Greece’s central bank has moved to protect its banks from any fallout from the general election, asking the European Central Bank to approve a standby domestic emergency funding line, a Bank of Greece official said yesterday.
The move comes after two major banks applied to be able to tap an emergency liquidity assistance (ELA) window on Friday as Greeks withdraw cash before the snap election on January 25.
“We have sent a request to the ECB on ELA approval for all four major banks to have a shield for the banking system,” the official said.
“It is up to each bank to decide whether it will use the funding line,” the official added.
Greece’s radical left-wing Syriza party is leading polls. It wants to end austerity and renegotiate debt with its European partners.
Under ELA, central banks can lend to commercial banks but have to get ECB approval to do so.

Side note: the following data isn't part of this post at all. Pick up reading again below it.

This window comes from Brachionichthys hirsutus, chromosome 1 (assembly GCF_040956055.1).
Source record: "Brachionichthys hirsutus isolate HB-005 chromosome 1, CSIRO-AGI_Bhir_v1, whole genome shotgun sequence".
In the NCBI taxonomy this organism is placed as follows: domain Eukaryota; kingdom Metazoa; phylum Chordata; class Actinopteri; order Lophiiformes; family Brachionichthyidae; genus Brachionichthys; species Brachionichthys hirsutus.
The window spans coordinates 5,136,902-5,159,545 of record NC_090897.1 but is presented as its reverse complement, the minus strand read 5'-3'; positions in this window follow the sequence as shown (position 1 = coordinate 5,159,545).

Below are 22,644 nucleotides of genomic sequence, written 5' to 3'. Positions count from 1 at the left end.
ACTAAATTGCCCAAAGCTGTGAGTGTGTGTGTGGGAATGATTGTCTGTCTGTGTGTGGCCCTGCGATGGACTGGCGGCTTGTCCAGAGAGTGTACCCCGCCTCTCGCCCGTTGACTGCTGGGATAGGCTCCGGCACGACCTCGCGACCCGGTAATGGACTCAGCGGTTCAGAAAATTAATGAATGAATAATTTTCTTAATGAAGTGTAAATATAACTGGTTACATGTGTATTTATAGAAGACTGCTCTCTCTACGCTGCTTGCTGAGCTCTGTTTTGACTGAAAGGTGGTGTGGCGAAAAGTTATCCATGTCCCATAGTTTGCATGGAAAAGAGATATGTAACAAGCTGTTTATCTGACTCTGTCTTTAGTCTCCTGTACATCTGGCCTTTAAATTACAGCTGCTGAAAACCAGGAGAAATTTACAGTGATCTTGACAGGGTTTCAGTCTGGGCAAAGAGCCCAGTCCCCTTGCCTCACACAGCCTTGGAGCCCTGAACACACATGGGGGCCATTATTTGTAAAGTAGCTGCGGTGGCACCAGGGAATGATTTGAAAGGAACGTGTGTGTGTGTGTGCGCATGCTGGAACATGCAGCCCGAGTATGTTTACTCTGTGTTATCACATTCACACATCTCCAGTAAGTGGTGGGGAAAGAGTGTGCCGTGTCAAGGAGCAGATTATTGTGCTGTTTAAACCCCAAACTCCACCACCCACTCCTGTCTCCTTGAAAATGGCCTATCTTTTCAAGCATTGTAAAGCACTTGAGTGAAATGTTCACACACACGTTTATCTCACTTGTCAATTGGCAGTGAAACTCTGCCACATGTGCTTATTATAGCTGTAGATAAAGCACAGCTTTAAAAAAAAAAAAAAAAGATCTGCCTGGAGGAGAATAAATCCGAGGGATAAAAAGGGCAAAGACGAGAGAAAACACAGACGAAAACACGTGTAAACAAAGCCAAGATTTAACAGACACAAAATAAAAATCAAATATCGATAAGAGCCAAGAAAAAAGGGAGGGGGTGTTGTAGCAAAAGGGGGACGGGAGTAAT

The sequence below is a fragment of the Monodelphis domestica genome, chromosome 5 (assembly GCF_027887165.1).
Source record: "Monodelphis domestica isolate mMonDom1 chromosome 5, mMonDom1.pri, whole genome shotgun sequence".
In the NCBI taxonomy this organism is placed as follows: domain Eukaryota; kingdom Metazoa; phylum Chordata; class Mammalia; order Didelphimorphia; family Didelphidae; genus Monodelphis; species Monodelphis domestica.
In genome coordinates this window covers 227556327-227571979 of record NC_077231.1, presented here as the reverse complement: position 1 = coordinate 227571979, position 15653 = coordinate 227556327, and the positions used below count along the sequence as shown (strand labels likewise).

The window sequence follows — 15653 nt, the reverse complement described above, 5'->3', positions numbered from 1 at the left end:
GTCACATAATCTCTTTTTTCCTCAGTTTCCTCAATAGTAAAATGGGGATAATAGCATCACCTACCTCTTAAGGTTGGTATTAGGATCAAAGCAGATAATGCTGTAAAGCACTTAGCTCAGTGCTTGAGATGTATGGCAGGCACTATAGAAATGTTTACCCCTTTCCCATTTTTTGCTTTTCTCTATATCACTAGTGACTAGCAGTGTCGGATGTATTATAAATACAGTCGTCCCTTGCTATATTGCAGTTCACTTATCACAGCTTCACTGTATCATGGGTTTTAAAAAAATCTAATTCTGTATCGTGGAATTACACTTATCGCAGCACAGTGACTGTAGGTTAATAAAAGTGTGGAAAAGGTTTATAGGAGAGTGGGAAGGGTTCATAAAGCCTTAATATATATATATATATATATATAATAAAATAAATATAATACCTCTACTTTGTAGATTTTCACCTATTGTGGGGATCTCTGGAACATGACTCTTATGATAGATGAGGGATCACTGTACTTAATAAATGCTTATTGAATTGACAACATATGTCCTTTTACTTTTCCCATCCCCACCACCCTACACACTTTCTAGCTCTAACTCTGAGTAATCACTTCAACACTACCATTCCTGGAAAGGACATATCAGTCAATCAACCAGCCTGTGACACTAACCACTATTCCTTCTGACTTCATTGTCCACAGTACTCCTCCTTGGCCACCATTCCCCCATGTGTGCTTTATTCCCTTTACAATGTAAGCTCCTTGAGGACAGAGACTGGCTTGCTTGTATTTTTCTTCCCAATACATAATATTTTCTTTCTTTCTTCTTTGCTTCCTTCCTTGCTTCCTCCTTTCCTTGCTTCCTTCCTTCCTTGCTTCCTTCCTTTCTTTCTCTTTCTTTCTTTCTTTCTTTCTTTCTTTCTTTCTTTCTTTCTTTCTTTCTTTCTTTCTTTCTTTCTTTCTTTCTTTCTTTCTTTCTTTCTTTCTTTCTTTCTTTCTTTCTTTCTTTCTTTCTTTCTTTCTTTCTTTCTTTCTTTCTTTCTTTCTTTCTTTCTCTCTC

Greek banks relied on it heavily at the peak of the debt crisis in 2012 but had repaid it by early last year.
On Friday, executives at Eurobank and Alpha Bank said their banks’ requests for an ELA funding line were precautionary and partly related to their exposure to Swiss franc mortgages.
National Bank, the country’s biggest lender by assets, has no plans to tap ELA as it has sufficient collateral to draw cheaper funding from the ECB if needed, its spokesman said.
Second-largest lender Piraeus Bank does not expect it will need to do so either, a senior executive at the bank told Reuters.
“We are not planning to use ELA funding,” the senior executive said.
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